How to Finance your Home Remodeling Project

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Today’s housing market is a challenging one, with low inventory, higher prices, and lots of competition. This combination has more homeowners considering a home remodel instead of a move.

Here are three common ways to finance your next home remodel;

 

Home Equity Line of Credit – A Home Equity Line of Credit (HELOC) is essentially a credit line against the equity in your home that you can draw against for things like home improvement, college tuition or other expenses.  HELOC lenders typically lend up to 80% of the current home value, less your mortgage if one exists.

As an example, if your home is currently worth $500,000 and you have an existing mortgage of $300,000, you may qualify for a HELCOC of:

$500,000 (home value) x 80% = $400,000 – $300,000 (current mortgage) = $100,000 available HELOC

It is important to note that HELOC loan interest rates are typically tied to a variable index – the most common is the Prime Rate Index – and subject to market fluctuations.

As of March 2018, the Prime Rate was 4.50%, up over 1% from where it was just two years ago.

As the Prime rate continues to climb, homeowners looking to draw amounts greater than $50,000 to fund large ticket items, like home additions or college tuition cost, might consider a home refinance instead.

Home Refinance –  A home refinance is the replacement of your current mortgage with a new mortgage.  When additional cash is taken, the refinance is further classified as a “cash-out” refinance.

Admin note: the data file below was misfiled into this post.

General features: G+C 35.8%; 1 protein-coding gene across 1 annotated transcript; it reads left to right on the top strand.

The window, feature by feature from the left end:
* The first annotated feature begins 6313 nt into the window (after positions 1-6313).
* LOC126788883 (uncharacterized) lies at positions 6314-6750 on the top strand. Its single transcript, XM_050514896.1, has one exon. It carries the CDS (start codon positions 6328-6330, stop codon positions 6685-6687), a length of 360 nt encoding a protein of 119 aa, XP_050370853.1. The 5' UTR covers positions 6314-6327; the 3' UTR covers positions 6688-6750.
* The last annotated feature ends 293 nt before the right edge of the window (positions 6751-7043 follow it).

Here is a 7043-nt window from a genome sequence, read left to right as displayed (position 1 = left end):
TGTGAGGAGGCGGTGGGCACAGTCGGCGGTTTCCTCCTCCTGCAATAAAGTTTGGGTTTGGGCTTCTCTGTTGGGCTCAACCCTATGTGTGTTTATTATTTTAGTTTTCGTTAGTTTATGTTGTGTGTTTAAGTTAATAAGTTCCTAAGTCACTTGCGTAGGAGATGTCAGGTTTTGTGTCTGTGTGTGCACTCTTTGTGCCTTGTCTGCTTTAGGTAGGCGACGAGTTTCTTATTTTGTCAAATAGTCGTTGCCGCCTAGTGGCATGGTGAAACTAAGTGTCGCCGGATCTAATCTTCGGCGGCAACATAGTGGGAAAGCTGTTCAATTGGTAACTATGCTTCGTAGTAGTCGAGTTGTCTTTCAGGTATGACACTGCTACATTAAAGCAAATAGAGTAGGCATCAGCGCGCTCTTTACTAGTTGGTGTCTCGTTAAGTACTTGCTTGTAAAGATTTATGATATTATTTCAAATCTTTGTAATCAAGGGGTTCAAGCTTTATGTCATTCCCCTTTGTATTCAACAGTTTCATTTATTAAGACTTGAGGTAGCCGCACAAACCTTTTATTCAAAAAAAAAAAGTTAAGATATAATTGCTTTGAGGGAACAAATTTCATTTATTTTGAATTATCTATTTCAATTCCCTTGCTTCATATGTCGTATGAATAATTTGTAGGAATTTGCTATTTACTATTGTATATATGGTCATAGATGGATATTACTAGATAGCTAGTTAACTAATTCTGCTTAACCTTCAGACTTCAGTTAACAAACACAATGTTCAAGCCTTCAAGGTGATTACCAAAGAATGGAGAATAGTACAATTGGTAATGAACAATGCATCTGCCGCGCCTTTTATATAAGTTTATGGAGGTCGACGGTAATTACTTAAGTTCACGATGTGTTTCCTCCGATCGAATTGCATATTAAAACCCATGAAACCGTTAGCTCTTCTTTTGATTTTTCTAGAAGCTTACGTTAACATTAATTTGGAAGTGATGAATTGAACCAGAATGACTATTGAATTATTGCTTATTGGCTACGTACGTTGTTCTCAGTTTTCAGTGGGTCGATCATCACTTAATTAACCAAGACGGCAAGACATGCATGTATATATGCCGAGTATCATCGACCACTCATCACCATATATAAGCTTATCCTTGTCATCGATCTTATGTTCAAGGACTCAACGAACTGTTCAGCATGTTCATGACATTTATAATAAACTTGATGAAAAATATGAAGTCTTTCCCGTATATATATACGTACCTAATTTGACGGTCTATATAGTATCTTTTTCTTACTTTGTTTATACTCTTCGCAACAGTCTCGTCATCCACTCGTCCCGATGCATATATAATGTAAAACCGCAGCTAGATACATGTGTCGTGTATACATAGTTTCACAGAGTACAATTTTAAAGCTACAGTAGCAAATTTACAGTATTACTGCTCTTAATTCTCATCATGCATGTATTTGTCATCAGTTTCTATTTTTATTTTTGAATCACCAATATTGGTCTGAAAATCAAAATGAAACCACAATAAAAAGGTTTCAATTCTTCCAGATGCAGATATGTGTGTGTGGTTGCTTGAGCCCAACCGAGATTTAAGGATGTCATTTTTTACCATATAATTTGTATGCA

Using the same example above, if your home is currently worth $500,000 and you owe $300,000 and would like an additional $100,000 to fund your home remodel project, you would apply for a “cash-out” refinance for $400,000. At closing, your existing lien of $300,000 would be paid in full and you would receive a check for $100,000 to use as you see fit.

Years ago, with the Prime rate at 3.25%, leaving your existing mortgage in place and opting for a HELOC was an attractive option. However, with the Prime Rate expected to climb over 5% this year, consumers may be better served with a cash-out refinance – which is typically a fixed rate mortgage allowing them to lock-in monthly interest charges.

Standard 30, 20, or 15-year fixed rate cash-out refinances are common. However, hybrid mortgages – such as 10/1, 7/1, and 5/1 mortgage – are gaining in popularity.  A hybrid mortgage provides a below market fixed rate for a specified period.  For example, a 7/1 hybrid loan is a 30-year loan where the interest rate is fixed for the next 7 years, adjusting yearly thereafter.  For someone looking to remain in their home for 7 years or less, this below market fixed rate period is worth consideration.

Home Renovation Mortgages   The two options above assume there is equity in your home.  However,  if you just purchased your home in the past few years, you may lack the equity needed to meet the 80% loan-to-value requirement.

Using the examples above, if the current value of your home is $500,000, but instead you owe $400,000,  there would be no room to borrow the additional $100,000 using the HELOC or cash-out refinance.

To illustrate:

$500,000 (home value) x 80% = $400,000 – $400,000 (current mortgage) = 0 equity to draw against or cash-out.

The answer to this common problem is a Home Renovation Mortgage, such as the Fannie Mae HomeStyle or FHA 203(k) – a new mortgage based off the future “after improved” value of your home .  Home Renovation Mortgages allow you to borrow up to 95% of the future value!

Using the example again, if you currently owe $400,000 and need $100,000 to complete your renovation project, you would need an “after improved” value of:

$400,000 (current mortgage) + $100,000 (cash needed) = $500,000/95% = $526,315 future value needed to qualify.

Confused?… don’t be. The American United Team is here to help you select the option that’s right for you, …and one that best matches your qualifications and equity position.

For details, simply reach out to one of your local New Jersey representatives today:  Local New Jersey Representatives

 

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